As a teacher, you know there are students who have the natural ability to write, or they don’t. You may also realize there are teachers who either love to teach writing, or they don’t. I am one of those teachers who love to teach writing. I love showing my kids that their ideas are important, and that there is a process for putting those ideas down on paper. If you are a teacher who is looking for basic tips and a few deeper things to think about when it comes to inspiring your students to write, you have come to the right place!
1. Allow your students to see themselves as authors.
In my classroom, if you can write words on a paper, you are an author. We celebrate the fact that we are all authors, and it is important to publish our work just like an author publishes his/her own work. We all put in our very best effort, and we encourage each other to grow each day. That is the attitude I instill in my students.
2. Read lots of narrative text.
Narrative text is the key to tapping into a child’s imaginative side when it comes to writing. Adults and children need to be able to take past experiences, what is happening in the moment, and what they have learned to apply what they learned to create a new experience. In this case, their new experience will be a story. In my classroom, exposing my students to more narrative text is just as powerful as modeling writing.
3. Assign relevant writing assignments that are applicable to your students lives.
You really have to be creative for this one. Think about what is going on at the moment. You have to get into the minds of your students in order to figure out what things mean the most to them. We know most kids enjoy communicating. In fact, sometimes, we can’t get them to stop. So think about how you can take things they enjoy communicating about orally, and get them to write those words on paper.
4. Give your students permission to make mistakes.
When I am teaching writing, I always ask myself, “Do I want my kids to focus on spelling and grammar, or do I want them to focus on writing?” There is a time and a place for all these components, but when we are writing our first drafts, we focus solely on the flow of ideas, and getting them on paper. In my classroom, I give each student a writing dictionary at the beginning of the year. The only way they can ask me to spell a word is if they have the page flipped open to the letter the word starts with and they have to hand me a pencil so I can write it for them quickly. I don’t have them write it in their dictionary on their own because it takes too much time. They are going to rewrite that word anyway, and I have to make sure I use my time wisely with all my students. If another student asks for the same word, I will direct him/her to the student I already helped, so they can have it as well. Be sure to check out my Writing Dictionary I use in my classroom!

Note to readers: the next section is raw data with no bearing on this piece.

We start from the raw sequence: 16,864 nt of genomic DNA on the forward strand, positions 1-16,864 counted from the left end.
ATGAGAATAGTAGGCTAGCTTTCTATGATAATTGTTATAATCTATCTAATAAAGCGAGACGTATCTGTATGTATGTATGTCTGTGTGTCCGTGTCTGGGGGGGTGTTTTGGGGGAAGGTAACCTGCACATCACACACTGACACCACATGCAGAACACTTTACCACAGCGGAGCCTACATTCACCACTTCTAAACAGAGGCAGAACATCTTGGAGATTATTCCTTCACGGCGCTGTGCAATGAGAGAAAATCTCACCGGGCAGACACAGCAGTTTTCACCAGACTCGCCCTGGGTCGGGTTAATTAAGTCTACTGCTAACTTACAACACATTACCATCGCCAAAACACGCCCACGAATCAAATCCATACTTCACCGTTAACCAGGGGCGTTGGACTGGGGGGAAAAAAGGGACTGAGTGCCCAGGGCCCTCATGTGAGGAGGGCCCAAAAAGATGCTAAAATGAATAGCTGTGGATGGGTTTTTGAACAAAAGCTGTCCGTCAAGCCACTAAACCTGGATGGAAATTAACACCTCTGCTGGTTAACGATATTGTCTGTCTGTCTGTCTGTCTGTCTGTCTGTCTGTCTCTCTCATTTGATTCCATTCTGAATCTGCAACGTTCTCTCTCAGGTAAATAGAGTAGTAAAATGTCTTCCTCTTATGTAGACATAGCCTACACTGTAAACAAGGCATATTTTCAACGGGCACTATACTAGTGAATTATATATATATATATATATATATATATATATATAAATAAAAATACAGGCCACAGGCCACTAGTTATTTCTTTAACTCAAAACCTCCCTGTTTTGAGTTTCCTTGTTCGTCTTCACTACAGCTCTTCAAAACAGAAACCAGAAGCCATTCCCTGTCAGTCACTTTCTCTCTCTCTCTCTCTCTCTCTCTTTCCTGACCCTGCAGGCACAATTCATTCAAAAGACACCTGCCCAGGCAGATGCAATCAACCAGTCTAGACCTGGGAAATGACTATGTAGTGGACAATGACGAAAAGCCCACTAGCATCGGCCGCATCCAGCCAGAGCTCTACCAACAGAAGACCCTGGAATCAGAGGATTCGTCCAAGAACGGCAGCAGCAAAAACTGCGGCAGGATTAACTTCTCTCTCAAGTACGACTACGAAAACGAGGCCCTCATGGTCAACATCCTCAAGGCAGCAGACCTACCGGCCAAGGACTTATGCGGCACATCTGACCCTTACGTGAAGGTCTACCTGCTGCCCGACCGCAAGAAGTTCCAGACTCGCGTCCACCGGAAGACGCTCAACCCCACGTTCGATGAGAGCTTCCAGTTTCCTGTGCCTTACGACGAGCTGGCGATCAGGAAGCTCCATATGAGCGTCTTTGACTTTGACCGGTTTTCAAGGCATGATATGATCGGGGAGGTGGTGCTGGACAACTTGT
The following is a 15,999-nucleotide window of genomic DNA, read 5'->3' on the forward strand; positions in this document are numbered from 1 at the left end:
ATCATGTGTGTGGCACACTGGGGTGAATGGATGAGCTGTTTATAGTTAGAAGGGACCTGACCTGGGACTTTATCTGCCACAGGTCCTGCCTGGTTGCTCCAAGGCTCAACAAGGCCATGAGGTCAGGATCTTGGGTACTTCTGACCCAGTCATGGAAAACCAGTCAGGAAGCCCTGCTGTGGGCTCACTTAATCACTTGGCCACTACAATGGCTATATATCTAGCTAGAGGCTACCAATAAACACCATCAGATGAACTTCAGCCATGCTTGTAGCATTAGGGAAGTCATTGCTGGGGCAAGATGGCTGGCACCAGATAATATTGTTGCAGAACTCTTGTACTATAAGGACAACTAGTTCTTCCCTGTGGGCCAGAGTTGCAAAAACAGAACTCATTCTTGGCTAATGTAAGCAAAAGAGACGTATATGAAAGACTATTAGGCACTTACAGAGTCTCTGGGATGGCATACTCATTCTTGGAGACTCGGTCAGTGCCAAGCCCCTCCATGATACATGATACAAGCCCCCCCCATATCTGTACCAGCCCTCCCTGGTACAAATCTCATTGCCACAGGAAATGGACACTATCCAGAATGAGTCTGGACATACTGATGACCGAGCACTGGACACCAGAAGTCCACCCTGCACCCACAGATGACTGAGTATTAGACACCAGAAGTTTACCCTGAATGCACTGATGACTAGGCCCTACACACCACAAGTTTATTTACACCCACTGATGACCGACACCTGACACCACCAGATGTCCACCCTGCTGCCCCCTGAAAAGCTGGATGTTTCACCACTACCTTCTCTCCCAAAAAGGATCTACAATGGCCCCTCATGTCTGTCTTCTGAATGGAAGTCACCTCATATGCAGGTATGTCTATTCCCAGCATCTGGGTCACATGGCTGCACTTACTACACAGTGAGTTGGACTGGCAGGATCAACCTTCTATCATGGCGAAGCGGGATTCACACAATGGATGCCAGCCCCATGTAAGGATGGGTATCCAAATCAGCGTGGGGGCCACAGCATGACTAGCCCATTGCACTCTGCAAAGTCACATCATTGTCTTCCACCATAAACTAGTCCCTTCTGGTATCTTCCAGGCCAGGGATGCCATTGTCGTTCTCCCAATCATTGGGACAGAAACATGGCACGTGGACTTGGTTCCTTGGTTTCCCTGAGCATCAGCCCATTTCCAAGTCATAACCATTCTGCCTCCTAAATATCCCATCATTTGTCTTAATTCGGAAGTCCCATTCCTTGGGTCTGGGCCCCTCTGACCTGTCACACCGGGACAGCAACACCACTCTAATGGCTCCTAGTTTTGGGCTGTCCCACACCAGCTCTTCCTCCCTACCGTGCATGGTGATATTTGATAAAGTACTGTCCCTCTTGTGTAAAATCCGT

5. Allow your students to publish and share their own writing.
However you do this is up to you. You can post writing on a bulletin board, in a collaborative book, or even online (with parental permission). Although I have never done any online publishing with my students, you just have to see how Matt Gomez uses Twitter in his kindergarten classroom. I could see students using many other platforms to publish online. Matt has opened my mind to many other online publishing ideas I could use with my kids. However you decide to publish writing, be sure to celebrate it with your students. They will be more inspired and motivated to write each time you assign a new prompt and begin the writing process cycle.
In closing, remember that when you are teaching writing, you are teaching an art. Let go of everything that vexes you about teaching writing. Know that quality will not happen right away. Accept that in order to build a community of young authors, you must dig deep to understand your students and what motivates them. Be patient because the magic will come!
I would love to hear the ways you inspire your students to write. If you have a great idea, would you please comment below so we can learn from each other?